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Building up students through construction

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Jacob Bailey, 16, and Tucker Roberts, 15, put the finishing touches on a children’s Playhouse

Jessica Bowlin is giving her students the opportunity to build their futures. Literally.

As instructor of Auburn High School’s Building Construction CTE Program, Bowlin has spent the last four years helping students design and build large-scale construction projects from the ground up — including a fully functioning tiny house with working plumbing and electricity.

“It had a toilet, drain lines, bathroom, kitchen sink, bathroom sink, shower, water heater … basically everything you have in a typical house,” Bowlin said. “It took about 18 months (to build).”

Bowlin’s four-course program is designed to teach students the technical and critical thinking skills that are needed to pursue a career in the construction industry. It also gives them experience working in teams and collaborating. 

The students start out in an introductory level course that teaches basic construction skills, such as how to use hand and power tools, before moving into more advanced courses that teach more specialized skills, such as how to install windows and doors. The introductory course serves as a prerequisite for those advanced courses. 

This school year, the students built two children’s playhouses designed to look like a barn and a castle. They designed the playhouses based on photos of other playhouses they saw online.

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Jacob Bailey, 16, and Tucker Roberts, 15, put the finishing touches on a children’s Playhouse

“They drew from a lot of different resources to come up with what you see out there,” Bowlin said of the playhouses, which will eventually be auctioned off to pay for future building construction program projects.

The students also built a storage building for Auburn Opelika Habitat for Humanity, which will accompany a house the nonprofit built at 864 Foster St. The local Habitat builds one to three homes for people in need of housing per year. 

The building construction program is partnering with the nonprofit to build storage buildings for each Habitat-built home.

“A common problem that they have is that they’ll build a house for a family … but then the family doesn’t have a storage area for their lawn mower, yard tools,” Bowlin said. “They asked us if we would be interested in building a shed for them and … it fit perfectly with our program.”

The school district started the building construction program in 2017 in response to all of the development happening in Auburn. The rate at which the community is growing means there is an immediate need for construction workers. 

“All the high rises, apartments that are being built, houses that are being built, the constant growth … There is a hotbed of industry here in construction,” said Dan Chesser, spokesman for Auburn City Schools. “This (program) is directly correlated to the needs in this community.”

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Will Sanderson, 16, puts the finishing touches on a children’s Playhouse

Bowlin graduated from Auburn University’s building science program in 2013, and worked for a few general contractors before she started teaching at the high school.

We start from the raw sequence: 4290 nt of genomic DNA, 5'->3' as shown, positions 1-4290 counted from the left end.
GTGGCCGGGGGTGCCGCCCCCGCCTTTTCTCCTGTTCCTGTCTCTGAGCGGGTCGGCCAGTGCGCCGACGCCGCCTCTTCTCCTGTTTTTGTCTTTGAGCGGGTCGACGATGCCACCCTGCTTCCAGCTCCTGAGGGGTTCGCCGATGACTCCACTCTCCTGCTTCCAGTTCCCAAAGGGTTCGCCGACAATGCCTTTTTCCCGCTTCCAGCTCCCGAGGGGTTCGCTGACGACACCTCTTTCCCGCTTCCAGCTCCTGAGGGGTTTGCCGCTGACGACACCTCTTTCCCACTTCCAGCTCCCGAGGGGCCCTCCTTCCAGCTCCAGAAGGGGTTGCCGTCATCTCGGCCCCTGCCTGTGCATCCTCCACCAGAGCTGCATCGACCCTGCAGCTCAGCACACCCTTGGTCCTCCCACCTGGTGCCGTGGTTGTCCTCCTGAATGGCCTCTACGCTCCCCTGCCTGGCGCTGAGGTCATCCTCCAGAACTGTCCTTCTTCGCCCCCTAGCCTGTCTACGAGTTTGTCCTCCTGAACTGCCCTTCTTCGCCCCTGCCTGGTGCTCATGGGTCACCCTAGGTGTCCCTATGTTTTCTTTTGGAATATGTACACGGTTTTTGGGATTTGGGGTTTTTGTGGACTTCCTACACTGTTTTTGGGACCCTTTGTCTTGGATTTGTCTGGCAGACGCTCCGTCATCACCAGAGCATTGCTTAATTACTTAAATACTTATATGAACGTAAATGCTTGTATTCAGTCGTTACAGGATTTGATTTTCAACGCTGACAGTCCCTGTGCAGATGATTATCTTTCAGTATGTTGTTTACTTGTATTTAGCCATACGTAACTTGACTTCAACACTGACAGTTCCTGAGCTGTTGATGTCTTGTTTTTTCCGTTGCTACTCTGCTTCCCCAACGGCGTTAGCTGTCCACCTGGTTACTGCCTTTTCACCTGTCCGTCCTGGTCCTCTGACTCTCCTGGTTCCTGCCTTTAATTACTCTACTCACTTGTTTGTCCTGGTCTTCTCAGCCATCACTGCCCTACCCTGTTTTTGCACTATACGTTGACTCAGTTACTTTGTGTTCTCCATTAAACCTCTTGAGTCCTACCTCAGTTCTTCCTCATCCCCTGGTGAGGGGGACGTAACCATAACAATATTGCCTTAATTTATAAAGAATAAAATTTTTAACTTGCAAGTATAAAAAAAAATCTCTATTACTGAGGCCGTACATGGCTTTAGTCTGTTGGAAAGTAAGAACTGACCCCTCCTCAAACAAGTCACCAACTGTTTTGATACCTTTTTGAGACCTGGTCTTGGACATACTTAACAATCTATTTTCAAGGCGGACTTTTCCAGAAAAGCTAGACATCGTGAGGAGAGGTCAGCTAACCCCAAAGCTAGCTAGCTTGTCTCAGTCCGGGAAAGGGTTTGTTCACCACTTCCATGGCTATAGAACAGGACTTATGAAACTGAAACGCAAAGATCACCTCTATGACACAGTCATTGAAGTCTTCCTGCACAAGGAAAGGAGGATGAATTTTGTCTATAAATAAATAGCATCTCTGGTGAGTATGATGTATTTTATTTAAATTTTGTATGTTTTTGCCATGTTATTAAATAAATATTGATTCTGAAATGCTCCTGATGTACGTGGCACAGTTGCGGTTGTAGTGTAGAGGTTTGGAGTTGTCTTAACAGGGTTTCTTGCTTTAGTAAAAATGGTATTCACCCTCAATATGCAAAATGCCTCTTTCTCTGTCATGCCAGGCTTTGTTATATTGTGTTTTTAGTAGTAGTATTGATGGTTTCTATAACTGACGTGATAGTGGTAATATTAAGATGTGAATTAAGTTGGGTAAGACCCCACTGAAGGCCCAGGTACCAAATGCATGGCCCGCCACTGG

Bowlin said one difficulty she has encountered is the perception that a construction career is less desirable than an office job, when, in reality, the industry offers good-paying, stable employment with benefits. 

“The truth is, students can very quickly be earning more per year as a skilled tradesman/woman than their peers who are working in other fields, including those with college degrees,” Bowlin said. “The trades also offer an excellent opportunity for young people who may want to some day open their own business.”

Sophomore Zarraf Shafi hopes to one day become a mechanical engineer. He said the skills he’s learning in the program will better prepare him for that.

“I like hands on work,” Shafi said.

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AHS Sophomore Zarraf Shafi operates a drill press

Charlee Whitcomb, 15, likes that the program provides students with a National Center for Construction Education & Research Core certification, which can make them stand out against other job applicants.

“I’ve always enjoyed building stuff and I think it will help me learn and get more experience at what I enjoy,” Whitcomb said.

Collin Tomasello said the program teaches him skills he can use in everyday life, such as how to use a drill. 

“If something breaks around the house, it’s easy to fix,” said Tomasello, 16. “You can do it yourself rather than having to call someone else.”

The program offers benefits to all students, not just those looking to get into construction careers. 

The technical skills taught in the program can help them perform typical tasks associated with owning a home later in life, such as mounting a television or fixing a leaky faucet. It also gives them the opportunity to get out of a typical classroom setting.

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Tucker Roberts, 15, puts the finishing touches on a children’s Playhouse

“Some students gain a sense of empowerment and are amazed at their ability to plan and complete a project that they never assumed they were capable of completing,” Bowlin said of the program. “Some students may find that they take on a leadership role during a project here in the shop and they have never led a group or any kind. They experience a sense of satisfaction and build self-confidence.”

“We incorporate math, science, business, and other skills into our projects and also provide an opportunity to learn how to manage a project from start to finish,” Bowlin said.

To learn more about the building construction program visit

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